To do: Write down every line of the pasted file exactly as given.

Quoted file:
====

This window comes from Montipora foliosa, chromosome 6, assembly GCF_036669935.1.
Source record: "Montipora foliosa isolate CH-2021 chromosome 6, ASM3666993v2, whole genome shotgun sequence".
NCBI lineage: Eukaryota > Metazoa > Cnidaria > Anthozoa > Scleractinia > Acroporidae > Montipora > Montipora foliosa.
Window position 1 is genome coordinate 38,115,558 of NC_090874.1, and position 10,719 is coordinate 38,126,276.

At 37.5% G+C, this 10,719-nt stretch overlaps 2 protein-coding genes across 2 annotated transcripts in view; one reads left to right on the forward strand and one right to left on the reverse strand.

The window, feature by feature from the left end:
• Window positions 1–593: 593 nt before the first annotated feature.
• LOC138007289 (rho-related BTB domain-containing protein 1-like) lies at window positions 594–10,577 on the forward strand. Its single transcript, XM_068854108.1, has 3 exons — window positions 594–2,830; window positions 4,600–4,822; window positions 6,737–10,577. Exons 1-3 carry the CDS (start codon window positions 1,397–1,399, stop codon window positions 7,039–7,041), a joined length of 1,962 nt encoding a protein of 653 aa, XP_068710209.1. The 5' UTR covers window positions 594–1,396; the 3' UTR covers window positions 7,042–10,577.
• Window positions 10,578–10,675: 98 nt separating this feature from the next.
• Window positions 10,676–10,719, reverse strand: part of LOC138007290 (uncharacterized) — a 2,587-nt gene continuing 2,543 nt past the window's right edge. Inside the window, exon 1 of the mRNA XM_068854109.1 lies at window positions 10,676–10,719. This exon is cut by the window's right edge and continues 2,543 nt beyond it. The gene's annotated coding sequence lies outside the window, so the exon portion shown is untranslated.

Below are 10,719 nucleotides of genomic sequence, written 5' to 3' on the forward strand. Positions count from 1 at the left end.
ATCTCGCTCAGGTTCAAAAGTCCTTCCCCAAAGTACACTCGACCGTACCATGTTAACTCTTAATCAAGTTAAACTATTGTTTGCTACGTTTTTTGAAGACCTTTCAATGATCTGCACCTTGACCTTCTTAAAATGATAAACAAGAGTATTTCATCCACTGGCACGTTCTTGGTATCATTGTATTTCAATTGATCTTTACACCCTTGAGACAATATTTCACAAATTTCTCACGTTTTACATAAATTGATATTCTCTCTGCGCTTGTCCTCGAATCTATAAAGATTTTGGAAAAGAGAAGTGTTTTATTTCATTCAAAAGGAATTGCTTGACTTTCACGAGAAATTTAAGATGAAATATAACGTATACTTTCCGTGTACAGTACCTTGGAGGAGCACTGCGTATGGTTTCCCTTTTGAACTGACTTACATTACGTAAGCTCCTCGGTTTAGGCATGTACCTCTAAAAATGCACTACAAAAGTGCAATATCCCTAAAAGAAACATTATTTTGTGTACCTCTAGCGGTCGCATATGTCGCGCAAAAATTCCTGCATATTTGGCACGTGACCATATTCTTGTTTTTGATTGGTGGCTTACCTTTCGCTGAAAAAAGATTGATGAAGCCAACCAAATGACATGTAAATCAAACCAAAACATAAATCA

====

This window comes from Montipora foliosa, chromosome 6, assembly GCF_036669935.1.
Source record: "Montipora foliosa isolate CH-2021 chromosome 6, ASM3666993v2, whole genome shotgun sequence".
NCBI lineage: Eukaryota > Metazoa > Cnidaria > Anthozoa > Scleractinia > Acroporidae > Montipora > Montipora foliosa.
Window position 1 is genome coordinate 38,115,558 of NC_090874.1, and position 10,719 is coordinate 38,126,276.

At 37.5% G+C, this 10,719-nt stretch overlaps 2 protein-coding genes across 2 annotated transcripts in view; one reads left to right on the forward strand and one right to left on the reverse strand.

The window, feature by feature from the left end:
• Window positions 1–593: 593 nt before the first annotated feature.
• LOC138007289 (rho-related BTB domain-containing protein 1-like) lies at window positions 594–10,577 on the forward strand. Its single transcript, XM_068854108.1, has 3 exons — window positions 594–2,830; window positions 4,600–4,822; window positions 6,737–10,577. Exons 1-3 carry the CDS (start codon window positions 1,397–1,399, stop codon window positions 7,039–7,041), a joined length of 1,962 nt encoding a protein of 653 aa, XP_068710209.1. The 5' UTR covers window positions 594–1,396; the 3' UTR covers window positions 7,042–10,577.
• Window positions 10,578–10,675: 98 nt separating this feature from the next.
• Window positions 10,676–10,719, reverse strand: part of LOC138007290 (uncharacterized) — a 2,587-nt gene continuing 2,543 nt past the window's right edge. Inside the window, exon 1 of the mRNA XM_068854109.1 lies at window positions 10,676–10,719. This exon is cut by the window's right edge and continues 2,543 nt beyond it. The gene's annotated coding sequence lies outside the window, so the exon portion shown is untranslated.

Below are 10,719 nucleotides of genomic sequence, written 5' to 3' on the forward strand. Positions count from 1 at the left end.
ATCTCGCTCAGGTTCAAAAGTCCTTCCCCAAAGTACACTCGACCGTACCATGTTAACTCTTAATCAAGTTAAACTATTGTTTGCTACGTTTTTTGAAGACCTTTCAATGATCTGCACCTTGACCTTCTTAAAATGATAAACAAGAGTATTTCATCCACTGGCACGTTCTTGGTATCATTGTATTTCAATTGATCTTTACACCCTTGAGACAATATTTCACAAATTTCTCACGTTTTACATAAATTGATATTCTCTCTGCGCTTGTCCTCGAATCTATAAAGATTTTGGAAAAGAGAAGTGTTTTATTTCATTCAAAAGGAATTGCTTGACTTTCACGAGAAATTTAAGATGAAATATAACGTATACTTTCCGTGTACAGTACCTTGGAGGAGCACTGCGTATGGTTTCCCTTTTGAACTGACTTACATTACGTAAGCTCCTCGGTTTAGGCATGTACCTCTAAAAATGCACTACAAAAGTGCAATATCCCTAAAAGAAACATTATTTTGTGTACCTCTAGCGGTCGCATATGTCGCGCAAAAATTCCTGCATATTTGGCACGTGACCATATTCTTGTTTTTGATTGGTGGCTTACCTTTCGCTGAAAAAAGATTGATGAAGCCAACCAAATGACATGTAAATCAAACCAAAACATAAATCA